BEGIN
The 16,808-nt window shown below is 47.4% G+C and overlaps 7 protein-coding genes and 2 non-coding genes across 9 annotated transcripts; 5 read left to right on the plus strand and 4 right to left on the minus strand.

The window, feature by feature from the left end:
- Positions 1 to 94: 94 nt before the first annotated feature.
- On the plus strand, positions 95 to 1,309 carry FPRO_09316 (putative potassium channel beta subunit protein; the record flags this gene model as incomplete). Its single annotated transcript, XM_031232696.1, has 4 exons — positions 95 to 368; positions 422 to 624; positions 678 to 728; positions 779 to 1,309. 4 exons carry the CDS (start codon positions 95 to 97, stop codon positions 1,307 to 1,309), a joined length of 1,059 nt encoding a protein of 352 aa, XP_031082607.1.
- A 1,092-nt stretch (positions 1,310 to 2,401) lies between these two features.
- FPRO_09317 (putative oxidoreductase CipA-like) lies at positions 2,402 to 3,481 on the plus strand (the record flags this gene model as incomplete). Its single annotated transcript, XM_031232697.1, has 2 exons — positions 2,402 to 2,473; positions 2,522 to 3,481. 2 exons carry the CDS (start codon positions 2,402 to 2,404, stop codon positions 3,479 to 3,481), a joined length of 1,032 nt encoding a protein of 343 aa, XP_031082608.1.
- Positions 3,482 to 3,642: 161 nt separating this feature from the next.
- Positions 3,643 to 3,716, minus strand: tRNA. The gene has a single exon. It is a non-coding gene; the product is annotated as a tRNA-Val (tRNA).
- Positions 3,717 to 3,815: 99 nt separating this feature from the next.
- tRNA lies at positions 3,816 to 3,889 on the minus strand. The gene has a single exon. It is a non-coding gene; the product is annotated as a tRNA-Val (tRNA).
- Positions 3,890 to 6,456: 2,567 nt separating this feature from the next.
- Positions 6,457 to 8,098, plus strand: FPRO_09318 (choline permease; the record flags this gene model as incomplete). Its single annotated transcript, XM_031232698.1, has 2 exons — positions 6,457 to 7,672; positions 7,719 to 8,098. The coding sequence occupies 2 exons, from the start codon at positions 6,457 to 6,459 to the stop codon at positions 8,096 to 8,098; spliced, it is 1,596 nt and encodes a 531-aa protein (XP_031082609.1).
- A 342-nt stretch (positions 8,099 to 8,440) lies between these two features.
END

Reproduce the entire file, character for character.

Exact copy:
The 16,808-nt window shown below is 47.4% G+C and overlaps 7 protein-coding genes and 2 non-coding genes across 9 annotated transcripts; 5 read left to right on the plus strand and 4 right to left on the minus strand.

The window, feature by feature from the left end:
- Positions 1 to 94: 94 nt before the first annotated feature.
- On the plus strand, positions 95 to 1,309 carry FPRO_09316 (putative potassium channel beta subunit protein; the record flags this gene model as incomplete). Its single annotated transcript, XM_031232696.1, has 4 exons — positions 95 to 368; positions 422 to 624; positions 678 to 728; positions 779 to 1,309. 4 exons carry the CDS (start codon positions 95 to 97, stop codon positions 1,307 to 1,309), a joined length of 1,059 nt encoding a protein of 352 aa, XP_031082607.1.
- A 1,092-nt stretch (positions 1,310 to 2,401) lies between these two features.
- FPRO_09317 (putative oxidoreductase CipA-like) lies at positions 2,402 to 3,481 on the plus strand (the record flags this gene model as incomplete). Its single annotated transcript, XM_031232697.1, has 2 exons — positions 2,402 to 2,473; positions 2,522 to 3,481. 2 exons carry the CDS (start codon positions 2,402 to 2,404, stop codon positions 3,479 to 3,481), a joined length of 1,032 nt encoding a protein of 343 aa, XP_031082608.1.
- Positions 3,482 to 3,642: 161 nt separating this feature from the next.
- Positions 3,643 to 3,716, minus strand: tRNA. The gene has a single exon. It is a non-coding gene; the product is annotated as a tRNA-Val (tRNA).
- Positions 3,717 to 3,815: 99 nt separating this feature from the next.
- tRNA lies at positions 3,816 to 3,889 on the minus strand. The gene has a single exon. It is a non-coding gene; the product is annotated as a tRNA-Val (tRNA).
- Positions 3,890 to 6,456: 2,567 nt separating this feature from the next.
- Positions 6,457 to 8,098, plus strand: FPRO_09318 (choline permease; the record flags this gene model as incomplete). Its single annotated transcript, XM_031232698.1, has 2 exons — positions 6,457 to 7,672; positions 7,719 to 8,098. The coding sequence occupies 2 exons, from the start codon at positions 6,457 to 6,459 to the stop codon at positions 8,096 to 8,098; spliced, it is 1,596 nt and encodes a 531-aa protein (XP_031082609.1).
- A 342-nt stretch (positions 8,099 to 8,440) lies between these two features.